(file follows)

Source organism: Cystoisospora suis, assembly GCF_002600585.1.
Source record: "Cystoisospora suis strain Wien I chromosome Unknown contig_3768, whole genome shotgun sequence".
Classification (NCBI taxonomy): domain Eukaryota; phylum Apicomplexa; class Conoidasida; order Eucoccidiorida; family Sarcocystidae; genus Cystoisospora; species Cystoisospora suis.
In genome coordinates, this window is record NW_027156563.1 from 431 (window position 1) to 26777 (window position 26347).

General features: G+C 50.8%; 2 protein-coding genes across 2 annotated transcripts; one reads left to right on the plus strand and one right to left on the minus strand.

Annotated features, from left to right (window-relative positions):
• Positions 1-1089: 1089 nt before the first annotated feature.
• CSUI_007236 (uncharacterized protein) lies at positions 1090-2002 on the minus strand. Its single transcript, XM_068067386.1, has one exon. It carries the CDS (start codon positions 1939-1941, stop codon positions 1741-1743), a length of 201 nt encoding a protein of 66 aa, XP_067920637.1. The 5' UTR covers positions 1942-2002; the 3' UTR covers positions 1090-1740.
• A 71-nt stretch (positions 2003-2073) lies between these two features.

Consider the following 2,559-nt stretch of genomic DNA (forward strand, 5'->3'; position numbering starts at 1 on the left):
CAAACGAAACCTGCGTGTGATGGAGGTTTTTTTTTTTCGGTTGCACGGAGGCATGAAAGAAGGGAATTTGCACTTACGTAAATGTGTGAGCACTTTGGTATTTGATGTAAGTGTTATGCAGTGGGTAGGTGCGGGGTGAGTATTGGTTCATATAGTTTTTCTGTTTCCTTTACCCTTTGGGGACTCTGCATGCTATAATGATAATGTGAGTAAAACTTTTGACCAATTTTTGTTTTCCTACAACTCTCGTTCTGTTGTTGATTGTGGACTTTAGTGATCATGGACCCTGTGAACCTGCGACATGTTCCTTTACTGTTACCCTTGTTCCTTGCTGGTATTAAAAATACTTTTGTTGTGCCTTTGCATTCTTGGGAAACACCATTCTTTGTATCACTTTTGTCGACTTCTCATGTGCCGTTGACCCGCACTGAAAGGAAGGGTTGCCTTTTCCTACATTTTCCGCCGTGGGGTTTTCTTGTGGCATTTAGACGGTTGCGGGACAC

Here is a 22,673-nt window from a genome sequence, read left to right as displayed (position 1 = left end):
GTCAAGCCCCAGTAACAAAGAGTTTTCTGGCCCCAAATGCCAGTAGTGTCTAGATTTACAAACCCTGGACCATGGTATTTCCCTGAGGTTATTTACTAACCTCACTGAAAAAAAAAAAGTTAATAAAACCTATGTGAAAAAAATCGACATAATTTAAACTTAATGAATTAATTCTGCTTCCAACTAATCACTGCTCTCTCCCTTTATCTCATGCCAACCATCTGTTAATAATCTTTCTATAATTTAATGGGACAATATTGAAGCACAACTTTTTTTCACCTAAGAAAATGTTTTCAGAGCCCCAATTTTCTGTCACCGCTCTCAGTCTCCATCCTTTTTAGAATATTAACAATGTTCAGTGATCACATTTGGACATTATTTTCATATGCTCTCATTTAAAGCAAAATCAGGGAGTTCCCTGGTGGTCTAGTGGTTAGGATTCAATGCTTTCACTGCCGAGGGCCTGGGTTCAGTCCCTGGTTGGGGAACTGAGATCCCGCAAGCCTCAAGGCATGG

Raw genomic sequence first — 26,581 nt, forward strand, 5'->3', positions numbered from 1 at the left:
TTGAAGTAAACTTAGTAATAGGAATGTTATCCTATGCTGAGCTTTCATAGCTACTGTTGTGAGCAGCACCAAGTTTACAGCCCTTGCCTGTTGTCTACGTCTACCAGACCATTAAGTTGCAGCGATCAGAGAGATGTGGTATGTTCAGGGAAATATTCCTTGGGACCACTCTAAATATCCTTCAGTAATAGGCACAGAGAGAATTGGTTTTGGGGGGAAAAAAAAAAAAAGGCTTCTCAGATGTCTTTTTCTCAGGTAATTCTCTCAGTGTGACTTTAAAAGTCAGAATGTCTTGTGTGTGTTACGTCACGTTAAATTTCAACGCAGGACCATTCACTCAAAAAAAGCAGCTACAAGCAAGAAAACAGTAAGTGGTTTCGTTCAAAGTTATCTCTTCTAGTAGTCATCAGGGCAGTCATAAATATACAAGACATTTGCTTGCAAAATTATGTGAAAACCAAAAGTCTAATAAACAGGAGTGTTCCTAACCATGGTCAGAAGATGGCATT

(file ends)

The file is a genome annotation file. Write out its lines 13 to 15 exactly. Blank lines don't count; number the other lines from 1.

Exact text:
GTCAAGCCCCAGTAACAAAGAGTTTTCTGGCCCCAAATGCCAGTAGTGTCTAGATTTACAAACCCTGGACCATGGTATTTCCCTGAGGTTATTTACTAACCTCACTGAAAAAAAAAAAGTTAATAAAACCTATGTGAAAAAAATCGACATAATTTAAACTTAATGAATTAATTCTGCTTCCAACTAATCACTGCTCTCTCCCTTTATCTCATGCCAACCATCTGTTAATAATCTTTCTATAATTTAATGGGACAATATTGAAGCACAACTTTTTTTCACCTAAGAAAATGTTTTCAGAGCCCCAATTTTCTGTCACCGCTCTCAGTCTCCATCCTTTTTAGAATATTAACAATGTTCAGTGATCACATTTGGACATTATTTTCATATGCTCTCATTTAAAGCAAAATCAGGGAGTTCCCTGGTGGTCTAGTGGTTAGGATTCAATGCTTTCACTGCCGAGGGCCTGGGTTCAGTCCCTGGTTGGGGAACTGAGATCCCGCAAGCCTCAAGGCATGG

Raw genomic sequence first — 26,581 nt, forward strand, 5'->3', positions numbered from 1 at the left:
TTGAAGTAAACTTAGTAATAGGAATGTTATCCTATGCTGAGCTTTCATAGCTACTGTTGTGAGCAGCACCAAGTTTACAGCCCTTGCCTGTTGTCTACGTCTACCAGACCATTAAGTTGCAGCGATCAGAGAGATGTGGTATGTTCAGGGAAATATTCCTTGGGACCACTCTAAATATCCTTCAGTAATAGGCACAGAGAGAATTGGTTTTGGGGGGAAAAAAAAAAAAAGGCTTCTCAGATGTCTTTTTCTCAGGTAATTCTCTCAGTGTGACTTTAAAAGTCAGAATGTCTTGTGTGTGTTACGTCACGTTAAATTTCAACGCAGGACCATTCACTCAAAAAAAGCAGCTACAAGCAAGAAAACAGTAAGTGGTTTCGTTCAAAGTTATCTCTTCTAGTAGTCATCAGGGCAGTCATAAATATACAAGACATTTGCTTGCAAAATTATGTGAAAACCAAAAGTCTAATAAACAGGAGTGTTCCTAACCATGGTCAGAAGATGGCATT